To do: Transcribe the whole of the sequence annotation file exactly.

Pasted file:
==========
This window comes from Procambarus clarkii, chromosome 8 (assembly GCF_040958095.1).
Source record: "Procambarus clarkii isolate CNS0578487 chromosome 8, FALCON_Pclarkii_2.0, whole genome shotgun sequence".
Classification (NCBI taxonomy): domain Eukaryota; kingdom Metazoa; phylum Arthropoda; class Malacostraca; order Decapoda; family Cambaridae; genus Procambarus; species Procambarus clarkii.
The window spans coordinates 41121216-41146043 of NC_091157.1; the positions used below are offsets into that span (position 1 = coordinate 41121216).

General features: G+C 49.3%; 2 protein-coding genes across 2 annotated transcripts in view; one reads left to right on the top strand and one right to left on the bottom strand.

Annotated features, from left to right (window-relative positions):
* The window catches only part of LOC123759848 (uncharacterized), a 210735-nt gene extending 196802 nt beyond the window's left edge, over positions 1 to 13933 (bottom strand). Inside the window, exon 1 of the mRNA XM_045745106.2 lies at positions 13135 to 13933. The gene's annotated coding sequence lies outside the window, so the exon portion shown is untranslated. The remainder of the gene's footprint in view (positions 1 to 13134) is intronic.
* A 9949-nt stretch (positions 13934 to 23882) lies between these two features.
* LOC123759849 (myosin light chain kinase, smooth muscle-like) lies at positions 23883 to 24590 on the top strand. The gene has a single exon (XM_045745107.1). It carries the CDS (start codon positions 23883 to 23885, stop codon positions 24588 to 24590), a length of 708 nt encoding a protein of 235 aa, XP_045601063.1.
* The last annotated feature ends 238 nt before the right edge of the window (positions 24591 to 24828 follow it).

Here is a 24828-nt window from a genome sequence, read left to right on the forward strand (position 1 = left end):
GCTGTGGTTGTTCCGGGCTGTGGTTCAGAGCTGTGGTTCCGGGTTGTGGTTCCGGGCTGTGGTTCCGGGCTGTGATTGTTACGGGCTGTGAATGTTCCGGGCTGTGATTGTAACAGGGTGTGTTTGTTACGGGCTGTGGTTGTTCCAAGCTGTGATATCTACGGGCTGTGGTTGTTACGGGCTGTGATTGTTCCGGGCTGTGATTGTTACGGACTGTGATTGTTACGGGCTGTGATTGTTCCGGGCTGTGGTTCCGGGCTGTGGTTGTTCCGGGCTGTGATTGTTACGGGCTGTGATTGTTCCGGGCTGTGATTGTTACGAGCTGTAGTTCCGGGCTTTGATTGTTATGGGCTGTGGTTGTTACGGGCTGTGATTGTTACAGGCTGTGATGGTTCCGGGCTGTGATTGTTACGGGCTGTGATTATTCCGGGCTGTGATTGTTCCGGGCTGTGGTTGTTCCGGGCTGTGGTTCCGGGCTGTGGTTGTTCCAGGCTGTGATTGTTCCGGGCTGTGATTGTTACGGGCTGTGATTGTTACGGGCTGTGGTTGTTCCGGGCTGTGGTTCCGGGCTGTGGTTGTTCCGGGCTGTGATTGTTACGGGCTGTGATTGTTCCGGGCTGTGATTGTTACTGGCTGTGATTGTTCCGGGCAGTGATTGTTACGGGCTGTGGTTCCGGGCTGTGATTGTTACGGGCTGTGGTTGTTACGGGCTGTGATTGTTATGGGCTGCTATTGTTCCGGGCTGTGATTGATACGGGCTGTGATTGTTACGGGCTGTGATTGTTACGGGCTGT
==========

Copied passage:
This window comes from Procambarus clarkii, chromosome 8 (assembly GCF_040958095.1).
Source record: "Procambarus clarkii isolate CNS0578487 chromosome 8, FALCON_Pclarkii_2.0, whole genome shotgun sequence".
Classification (NCBI taxonomy): domain Eukaryota; kingdom Metazoa; phylum Arthropoda; class Malacostraca; order Decapoda; family Cambaridae; genus Procambarus; species Procambarus clarkii.
The window spans coordinates 41121216-41146043 of NC_091157.1; the positions used below are offsets into that span (position 1 = coordinate 41121216).

General features: G+C 49.3%; 2 protein-coding genes across 2 annotated transcripts in view; one reads left to right on the top strand and one right to left on the bottom strand.

Annotated features, from left to right (window-relative positions):
* The window catches only part of LOC123759848 (uncharacterized), a 210735-nt gene extending 196802 nt beyond the window's left edge, over positions 1 to 13933 (bottom strand). Inside the window, exon 1 of the mRNA XM_045745106.2 lies at positions 13135 to 13933. The gene's annotated coding sequence lies outside the window, so the exon portion shown is untranslated. The remainder of the gene's footprint in view (positions 1 to 13134) is intronic.
* A 9949-nt stretch (positions 13934 to 23882) lies between these two features.
* LOC123759849 (myosin light chain kinase, smooth muscle-like) lies at positions 23883 to 24590 on the top strand. The gene has a single exon (XM_045745107.1). It carries the CDS (start codon positions 23883 to 23885, stop codon positions 24588 to 24590), a length of 708 nt encoding a protein of 235 aa, XP_045601063.1.
* The last annotated feature ends 238 nt before the right edge of the window (positions 24591 to 24828 follow it).

Here is a 24828-nt window from a genome sequence, read left to right on the forward strand (position 1 = left end):
GCTGTGGTTGTTCCGGGCTGTGGTTCAGAGCTGTGGTTCCGGGTTGTGGTTCCGGGCTGTGGTTCCGGGCTGTGATTGTTACGGGCTGTGAATGTTCCGGGCTGTGATTGTAACAGGGTGTGTTTGTTACGGGCTGTGGTTGTTCCAAGCTGTGATATCTACGGGCTGTGGTTGTTACGGGCTGTGATTGTTCCGGGCTGTGATTGTTACGGACTGTGATTGTTACGGGCTGTGATTGTTCCGGGCTGTGGTTCCGGGCTGTGGTTGTTCCGGGCTGTGATTGTTACGGGCTGTGATTGTTCCGGGCTGTGATTGTTACGAGCTGTAGTTCCGGGCTTTGATTGTTATGGGCTGTGGTTGTTACGGGCTGTGATTGTTACAGGCTGTGATGGTTCCGGGCTGTGATTGTTACGGGCTGTGATTATTCCGGGCTGTGATTGTTCCGGGCTGTGGTTGTTCCGGGCTGTGGTTCCGGGCTGTGGTTGTTCCAGGCTGTGATTGTTCCGGGCTGTGATTGTTACGGGCTGTGATTGTTACGGGCTGTGGTTGTTCCGGGCTGTGGTTCCGGGCTGTGGTTGTTCCGGGCTGTGATTGTTACGGGCTGTGATTGTTCCGGGCTGTGATTGTTACTGGCTGTGATTGTTCCGGGCAGTGATTGTTACGGGCTGTGGTTCCGGGCTGTGATTGTTACGGGCTGTGGTTGTTACGGGCTGTGATTGTTATGGGCTGCTATTGTTCCGGGCTGTGATTGATACGGGCTGTGATTGTTACGGGCTGTGATTGTTACGGGCTGT